“If the doors of perception were cleansed every thing would appear to man as it is, infinite.” – William Blake, 1793
This past Sunday, New York City stood wet, dripping lightly in summer rain, a little like a baptism had washed away the dirt and grout mold of our industrial might. I like cities in the rain. I realized this when I was a child and thought the splashes of heavy Caribbean rain on the pavement were really disguised tiny frogs. The particular creation rite of how creatures could morph from water, hundreds at a time, only to disappear a second later seemed to me some kind of mystical puzzle. I sat in front of our front door for long whiles trying to catch a single one of those miniature amphibians transforming itself from rainwater to animal to nothingness, to air.
Stepping out from the subway into midtown Manhattan this Sunday, I recognized a familiar – almost déjà vu – feeling washing over me calmly, evenly, just like water. A quiet happiness settled with the rain and its aftermath. The city’s skyscrapers seemed all the more poignant drenched in rain, somehow made both smaller and bigger by being touched by “the elements,” simultaneously becoming darker from the stain of water and brighter from the reflections of unabsorbed and dripping droplets. They were beautiful, for lack of a less clichéd word, and somber, and somehow wet just the same.
That day, I was entertaining visitors this weekend and they wanted to see the 6-floor Tiffany & Co. on 5th Avenue. Regrettably for me, we went indoors to dry shelter. We perused each flood somewhat aimlessly since none of us could afford those diamonds, and found ourselves in the Engagement Rings floor. I should mention that we arrived there by choice, not by the coincidental fortuitous pull some twenty-something women claim begins to pull them towards shinier and smaller objects.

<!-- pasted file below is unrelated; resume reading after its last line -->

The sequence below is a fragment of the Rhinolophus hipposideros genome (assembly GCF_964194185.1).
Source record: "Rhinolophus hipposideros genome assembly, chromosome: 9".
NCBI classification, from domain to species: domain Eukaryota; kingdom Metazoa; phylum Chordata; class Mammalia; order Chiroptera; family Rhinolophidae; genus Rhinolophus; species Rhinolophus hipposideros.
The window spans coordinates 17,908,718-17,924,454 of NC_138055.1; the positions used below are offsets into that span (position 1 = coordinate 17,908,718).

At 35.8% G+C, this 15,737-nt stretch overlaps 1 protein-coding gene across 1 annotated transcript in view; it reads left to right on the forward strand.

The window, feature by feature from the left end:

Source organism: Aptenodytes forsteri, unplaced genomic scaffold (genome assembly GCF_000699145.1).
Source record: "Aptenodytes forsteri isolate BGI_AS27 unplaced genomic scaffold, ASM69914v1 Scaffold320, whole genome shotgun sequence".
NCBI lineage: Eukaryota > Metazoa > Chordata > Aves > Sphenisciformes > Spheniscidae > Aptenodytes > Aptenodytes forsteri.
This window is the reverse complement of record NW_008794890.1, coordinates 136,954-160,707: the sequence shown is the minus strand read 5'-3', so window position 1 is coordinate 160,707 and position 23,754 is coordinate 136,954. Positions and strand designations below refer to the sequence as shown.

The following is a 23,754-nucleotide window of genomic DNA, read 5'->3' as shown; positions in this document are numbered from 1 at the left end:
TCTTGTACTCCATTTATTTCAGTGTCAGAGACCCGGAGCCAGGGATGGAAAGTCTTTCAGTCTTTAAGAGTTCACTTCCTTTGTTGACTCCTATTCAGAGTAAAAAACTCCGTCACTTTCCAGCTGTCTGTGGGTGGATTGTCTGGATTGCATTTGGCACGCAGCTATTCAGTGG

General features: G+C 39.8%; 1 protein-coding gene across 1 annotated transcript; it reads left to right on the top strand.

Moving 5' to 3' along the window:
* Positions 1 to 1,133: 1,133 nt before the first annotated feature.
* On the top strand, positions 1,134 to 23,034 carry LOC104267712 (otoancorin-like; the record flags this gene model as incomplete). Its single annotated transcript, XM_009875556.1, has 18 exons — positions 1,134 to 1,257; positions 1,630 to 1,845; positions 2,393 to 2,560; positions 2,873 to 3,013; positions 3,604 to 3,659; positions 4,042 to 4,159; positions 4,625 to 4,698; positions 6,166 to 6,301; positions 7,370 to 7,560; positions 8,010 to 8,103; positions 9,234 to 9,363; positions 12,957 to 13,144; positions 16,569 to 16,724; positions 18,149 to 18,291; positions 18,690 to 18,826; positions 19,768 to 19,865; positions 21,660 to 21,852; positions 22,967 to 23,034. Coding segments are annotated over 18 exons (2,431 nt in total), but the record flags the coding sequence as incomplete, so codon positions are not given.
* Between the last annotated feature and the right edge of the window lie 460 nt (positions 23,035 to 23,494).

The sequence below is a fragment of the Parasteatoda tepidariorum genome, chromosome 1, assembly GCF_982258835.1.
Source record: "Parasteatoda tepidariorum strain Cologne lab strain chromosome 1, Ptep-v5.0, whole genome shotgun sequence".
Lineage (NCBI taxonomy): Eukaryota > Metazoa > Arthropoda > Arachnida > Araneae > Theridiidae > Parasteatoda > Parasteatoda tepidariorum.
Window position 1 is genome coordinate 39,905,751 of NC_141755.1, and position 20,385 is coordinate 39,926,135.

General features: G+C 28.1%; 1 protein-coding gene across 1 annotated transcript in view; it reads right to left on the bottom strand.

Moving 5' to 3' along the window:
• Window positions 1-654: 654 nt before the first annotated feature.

And suddenly, my feeling was unfamiliar, but just as happy as it had been outside. In the middle of money being paid, jaw-dropped tourists, and the poshness of flawless diamonds, here were people making each other happy, giddy to be on the verge of changing their lives. Without qualifying their happiness from my (very) limited vantage point, couples were celebrating, laughing, hugging, crying. And despite this joy being very clearly tied (at least in part) to materialistic needs, it made me happy to see them happy.
Engagements (and consequentially, marriages) seem to me monumental, but they are different because they are big changes we undertake ourselves. They are active decisions that change our own status quo, but unlike the typical big shifts around the bend, these are (or the most part) in our control. They do not floor us with surprise or limit our options for escape in the same way a lot of life’s less giddy surprises tend to (think diagnoses, or layoffs, or sudden car failure). In addition to how happy joining our lives with another person may make us, maybe there is also a rush of power, control, and freedom in being able to change something so drastically by our own choice.